Is String Theory Scientific?

Among the various April Fool’s things on the web, the most subtle one I’ve found is by the people at James Madison University, who are advertising an April 1 event discussing the question of Is String Theory Scientific?

Part of the joke surely is Betteridge’s Law or Hinchcliffe’s Rule, which assure us that that answer to the question is “No”.

Update: Among today’s other April Fool’s efforts, Kyle Cranmer updates an oldie but goodie, supersplit supersymmetry.

Update: Another April 1 effort, this one an essay on the multiverse by Robert Lawrence Kuhn. Kuhn claims that the majority of cosmologists disagree with George Ellis about the problems with the multiverse, and that Andrei Linde (with Steve Weinberg agreeing with him) represents the consensus viewpoint. Very funny.

: INTO THE MULTIVERSE: God’s Voice in String Theory is labeled March 31, but surely it too is an April 1 effort.

This entry was posted in Multiverse Mania, Uncategorized. Bookmark the permalink.

6 Responses to Is String Theory Scientific?

  1. Peter Woit says:

    Hi Davide,
    You seem to have missed my update…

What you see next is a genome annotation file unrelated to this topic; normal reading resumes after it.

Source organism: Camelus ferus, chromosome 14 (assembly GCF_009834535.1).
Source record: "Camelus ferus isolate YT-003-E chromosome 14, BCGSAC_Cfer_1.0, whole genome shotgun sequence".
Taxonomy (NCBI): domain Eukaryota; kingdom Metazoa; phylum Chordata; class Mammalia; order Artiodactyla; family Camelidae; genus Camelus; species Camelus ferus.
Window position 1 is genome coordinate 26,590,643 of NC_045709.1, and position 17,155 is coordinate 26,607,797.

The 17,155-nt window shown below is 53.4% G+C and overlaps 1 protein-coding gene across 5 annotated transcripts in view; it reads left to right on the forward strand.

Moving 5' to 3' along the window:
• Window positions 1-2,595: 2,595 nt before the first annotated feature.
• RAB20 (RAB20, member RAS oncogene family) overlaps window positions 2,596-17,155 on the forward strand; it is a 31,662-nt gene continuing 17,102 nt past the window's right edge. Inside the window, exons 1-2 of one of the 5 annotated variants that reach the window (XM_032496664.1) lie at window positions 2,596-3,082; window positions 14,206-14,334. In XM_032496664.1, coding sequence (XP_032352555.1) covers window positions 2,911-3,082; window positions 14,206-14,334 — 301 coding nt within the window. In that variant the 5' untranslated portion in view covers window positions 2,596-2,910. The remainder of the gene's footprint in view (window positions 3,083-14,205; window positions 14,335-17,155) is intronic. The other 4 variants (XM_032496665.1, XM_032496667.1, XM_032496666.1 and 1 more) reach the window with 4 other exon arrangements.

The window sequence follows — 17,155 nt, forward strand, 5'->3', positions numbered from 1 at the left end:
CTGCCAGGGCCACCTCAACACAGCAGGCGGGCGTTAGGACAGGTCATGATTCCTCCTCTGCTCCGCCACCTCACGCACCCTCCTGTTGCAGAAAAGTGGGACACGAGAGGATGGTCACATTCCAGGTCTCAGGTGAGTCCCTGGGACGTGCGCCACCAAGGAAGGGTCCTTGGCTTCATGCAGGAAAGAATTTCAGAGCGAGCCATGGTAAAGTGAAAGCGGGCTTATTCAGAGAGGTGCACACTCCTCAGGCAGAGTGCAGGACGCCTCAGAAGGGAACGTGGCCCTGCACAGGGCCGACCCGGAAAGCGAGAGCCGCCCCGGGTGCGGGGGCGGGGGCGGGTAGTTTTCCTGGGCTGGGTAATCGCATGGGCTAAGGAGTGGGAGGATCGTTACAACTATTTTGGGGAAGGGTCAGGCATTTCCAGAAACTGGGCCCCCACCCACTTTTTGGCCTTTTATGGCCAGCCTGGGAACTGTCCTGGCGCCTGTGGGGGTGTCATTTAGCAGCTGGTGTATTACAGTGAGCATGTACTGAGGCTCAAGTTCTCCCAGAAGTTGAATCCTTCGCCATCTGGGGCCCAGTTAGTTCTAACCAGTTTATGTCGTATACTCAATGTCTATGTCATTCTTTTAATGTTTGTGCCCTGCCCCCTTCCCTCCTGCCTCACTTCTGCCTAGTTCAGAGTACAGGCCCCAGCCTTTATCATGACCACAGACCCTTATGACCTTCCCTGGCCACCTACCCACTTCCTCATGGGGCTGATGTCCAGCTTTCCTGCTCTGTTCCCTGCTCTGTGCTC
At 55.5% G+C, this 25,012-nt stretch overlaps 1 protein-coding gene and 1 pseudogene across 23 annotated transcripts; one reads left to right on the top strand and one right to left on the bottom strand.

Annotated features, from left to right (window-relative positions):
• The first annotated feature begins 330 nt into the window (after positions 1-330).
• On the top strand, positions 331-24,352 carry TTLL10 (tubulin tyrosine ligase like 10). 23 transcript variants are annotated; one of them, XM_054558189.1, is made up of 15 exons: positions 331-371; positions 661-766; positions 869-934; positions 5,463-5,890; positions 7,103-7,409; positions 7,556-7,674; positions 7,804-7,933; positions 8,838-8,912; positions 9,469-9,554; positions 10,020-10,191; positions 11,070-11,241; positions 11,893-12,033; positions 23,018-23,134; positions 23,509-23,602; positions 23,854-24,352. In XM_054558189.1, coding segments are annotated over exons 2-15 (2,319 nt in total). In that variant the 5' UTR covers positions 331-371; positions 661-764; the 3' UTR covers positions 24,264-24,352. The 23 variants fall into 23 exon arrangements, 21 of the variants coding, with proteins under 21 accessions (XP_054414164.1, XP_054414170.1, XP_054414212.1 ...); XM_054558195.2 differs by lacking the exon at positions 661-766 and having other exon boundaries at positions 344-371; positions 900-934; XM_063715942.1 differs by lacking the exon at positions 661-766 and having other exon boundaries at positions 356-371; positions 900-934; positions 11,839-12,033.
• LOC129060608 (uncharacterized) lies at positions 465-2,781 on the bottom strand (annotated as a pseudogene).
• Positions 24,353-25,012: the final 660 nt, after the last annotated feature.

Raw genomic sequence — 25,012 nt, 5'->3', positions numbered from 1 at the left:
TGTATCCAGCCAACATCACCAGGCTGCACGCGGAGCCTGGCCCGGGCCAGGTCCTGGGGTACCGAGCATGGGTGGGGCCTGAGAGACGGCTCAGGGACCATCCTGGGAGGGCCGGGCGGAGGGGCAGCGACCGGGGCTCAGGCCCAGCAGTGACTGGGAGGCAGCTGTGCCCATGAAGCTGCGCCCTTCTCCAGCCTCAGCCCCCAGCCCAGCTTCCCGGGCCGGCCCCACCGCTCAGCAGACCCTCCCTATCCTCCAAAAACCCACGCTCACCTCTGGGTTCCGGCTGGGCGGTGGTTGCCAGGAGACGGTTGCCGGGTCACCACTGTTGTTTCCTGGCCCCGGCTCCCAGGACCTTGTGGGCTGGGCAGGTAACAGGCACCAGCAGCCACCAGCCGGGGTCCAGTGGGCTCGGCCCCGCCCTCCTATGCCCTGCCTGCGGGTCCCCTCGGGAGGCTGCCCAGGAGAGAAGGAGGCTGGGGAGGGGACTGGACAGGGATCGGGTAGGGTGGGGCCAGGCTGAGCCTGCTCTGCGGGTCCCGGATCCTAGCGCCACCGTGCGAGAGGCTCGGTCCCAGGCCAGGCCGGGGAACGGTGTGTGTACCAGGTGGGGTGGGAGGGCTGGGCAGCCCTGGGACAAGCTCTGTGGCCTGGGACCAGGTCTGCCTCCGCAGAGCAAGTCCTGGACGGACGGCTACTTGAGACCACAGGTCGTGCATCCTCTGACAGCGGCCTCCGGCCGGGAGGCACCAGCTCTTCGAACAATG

2. Narad says:

    JMU did miss an opportunity to site the event in “upstairs room 500” rather than a real meeting venue, although that would play better if there weren’t an actual fifth floor (the ballroom).

  3. anon says:

    The whole YouTube channel that you linked to in your third update looks like an April 1 effort…

  4. Jim Akerlund says:

    It looks like the third update is a serious thing, not in the vane of April Fool’s. There is a certain group that does lots of pingbacks to this blog that will be interested in this, if they don’t already know about it. The video looks like a new morph of Intelligent Design into Intelligent String Theory. A quote from the video; “Evolution itself, I’m not down with…”, occurs at the 23:09 point.

  5. John Baez says:

    I reported a new convex polyhedron with regular faces.

    I also reported a proof that there’s a Turing machine that computes uncomputable functions. But this is actually true, once you insert the fine print (which I have not done here).

Comments are closed.